The Federal Occupational Safety and Health Act (OSHA) was created in 1970. From this enabling legislation, the Vermont Occupational Safety and Health Administration (VOSHA) was created in 1972. VOSHA is a program of the Vermont Department of Labor. As part of its responsibilities, VOSHA carries out workplace inspections, issues citations for violations of safety regulations found during an inspection and holds informal meetings with the cited employer who elects this option. VOSHA then sends the contested case to the VOSHA Review Board.
What is the VOSHA Review Board?:
The VOSHA Review Board (VRB) is an independent quasi-judicial state agency (i.e., not part of another State department) created under 21 VSA 3 § 230 within the executive branch of the Vermont government. It has the responsibility of hearing any cases involving a workplace safety violation which is contested by an employer and issuing decisions and orders after any hearings or settlement agreements. Hearings are presided over by a hearing officer who is employed as a contractor by the VRB to consider all the evidence presented at the hearing and prepare a written decision.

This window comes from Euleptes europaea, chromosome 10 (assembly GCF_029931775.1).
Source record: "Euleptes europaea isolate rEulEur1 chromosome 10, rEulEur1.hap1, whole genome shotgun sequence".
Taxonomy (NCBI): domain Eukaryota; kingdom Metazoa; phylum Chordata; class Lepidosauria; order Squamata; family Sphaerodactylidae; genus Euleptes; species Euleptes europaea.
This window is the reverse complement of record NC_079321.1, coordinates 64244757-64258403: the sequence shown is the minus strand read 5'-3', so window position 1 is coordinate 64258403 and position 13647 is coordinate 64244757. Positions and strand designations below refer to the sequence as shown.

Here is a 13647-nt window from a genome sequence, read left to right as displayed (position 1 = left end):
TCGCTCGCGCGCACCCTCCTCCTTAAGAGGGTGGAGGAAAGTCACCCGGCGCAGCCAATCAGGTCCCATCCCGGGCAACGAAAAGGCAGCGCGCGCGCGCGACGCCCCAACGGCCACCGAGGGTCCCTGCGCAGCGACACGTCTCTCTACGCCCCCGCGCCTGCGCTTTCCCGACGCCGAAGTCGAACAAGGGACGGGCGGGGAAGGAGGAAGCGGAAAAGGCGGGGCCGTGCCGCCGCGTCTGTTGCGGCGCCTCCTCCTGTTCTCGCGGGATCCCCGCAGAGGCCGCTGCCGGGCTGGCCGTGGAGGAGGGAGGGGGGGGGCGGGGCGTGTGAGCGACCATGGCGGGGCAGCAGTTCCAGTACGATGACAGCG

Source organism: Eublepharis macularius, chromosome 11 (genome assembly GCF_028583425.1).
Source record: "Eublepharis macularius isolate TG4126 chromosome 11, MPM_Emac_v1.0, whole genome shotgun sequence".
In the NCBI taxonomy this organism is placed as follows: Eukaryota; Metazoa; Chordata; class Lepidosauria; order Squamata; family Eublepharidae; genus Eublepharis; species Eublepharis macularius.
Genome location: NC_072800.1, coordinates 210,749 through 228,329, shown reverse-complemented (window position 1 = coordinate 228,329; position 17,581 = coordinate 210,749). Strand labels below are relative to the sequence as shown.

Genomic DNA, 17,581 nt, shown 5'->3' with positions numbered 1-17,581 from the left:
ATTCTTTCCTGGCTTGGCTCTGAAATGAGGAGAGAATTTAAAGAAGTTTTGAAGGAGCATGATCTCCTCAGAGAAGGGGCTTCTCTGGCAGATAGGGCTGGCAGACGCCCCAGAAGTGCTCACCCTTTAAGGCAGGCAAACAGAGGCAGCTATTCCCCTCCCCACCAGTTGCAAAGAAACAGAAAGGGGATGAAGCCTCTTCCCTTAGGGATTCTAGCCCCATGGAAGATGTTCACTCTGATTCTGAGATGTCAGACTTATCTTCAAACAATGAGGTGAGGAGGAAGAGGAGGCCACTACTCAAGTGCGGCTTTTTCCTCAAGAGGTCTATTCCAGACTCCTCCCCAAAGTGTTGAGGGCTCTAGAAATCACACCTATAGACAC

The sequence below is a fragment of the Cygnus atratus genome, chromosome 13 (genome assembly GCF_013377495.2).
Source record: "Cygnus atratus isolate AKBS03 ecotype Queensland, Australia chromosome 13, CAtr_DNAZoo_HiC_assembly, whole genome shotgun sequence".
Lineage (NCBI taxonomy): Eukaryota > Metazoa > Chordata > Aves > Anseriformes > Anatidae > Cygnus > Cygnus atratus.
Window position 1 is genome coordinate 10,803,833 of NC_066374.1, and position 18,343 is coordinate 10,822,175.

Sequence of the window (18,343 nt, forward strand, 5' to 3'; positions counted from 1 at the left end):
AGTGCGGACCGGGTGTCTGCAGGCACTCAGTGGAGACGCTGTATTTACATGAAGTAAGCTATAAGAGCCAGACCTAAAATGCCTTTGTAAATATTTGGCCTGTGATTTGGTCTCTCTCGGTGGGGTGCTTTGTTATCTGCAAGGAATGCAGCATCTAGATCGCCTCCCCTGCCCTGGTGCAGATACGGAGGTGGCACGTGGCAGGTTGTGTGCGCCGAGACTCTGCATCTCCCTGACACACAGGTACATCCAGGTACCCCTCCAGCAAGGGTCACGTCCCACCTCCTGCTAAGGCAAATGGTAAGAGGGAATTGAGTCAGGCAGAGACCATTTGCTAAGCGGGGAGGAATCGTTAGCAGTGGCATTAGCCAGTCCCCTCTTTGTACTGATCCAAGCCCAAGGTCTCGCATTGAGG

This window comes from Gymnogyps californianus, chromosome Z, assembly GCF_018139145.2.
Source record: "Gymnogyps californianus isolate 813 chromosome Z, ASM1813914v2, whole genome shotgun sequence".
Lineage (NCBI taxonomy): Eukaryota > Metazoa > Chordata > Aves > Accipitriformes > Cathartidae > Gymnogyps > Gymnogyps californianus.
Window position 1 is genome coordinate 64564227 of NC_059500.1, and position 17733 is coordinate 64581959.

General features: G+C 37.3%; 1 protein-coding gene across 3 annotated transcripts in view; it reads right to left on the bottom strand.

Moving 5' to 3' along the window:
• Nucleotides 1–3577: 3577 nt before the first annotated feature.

Any party who disagrees with the hearing officer's decision may ask the VRB to consider the case further by filing a petition for review (appeal). If a party does not request further consideration of the hearing officer's recommendations, any Board member can order review. The VRB has the authority to uphold, modify or vacate citations and/or penalties. Final orders of the VRB can be appealed to the Superior Court.
The mission of the VRB is to provide fair and timely adjudication of workplace safety and health disputes between the Department of Labor and employers. In doing this, the VRB plays a vital role in encouraging safe and healthy workplaces for Vermont workers.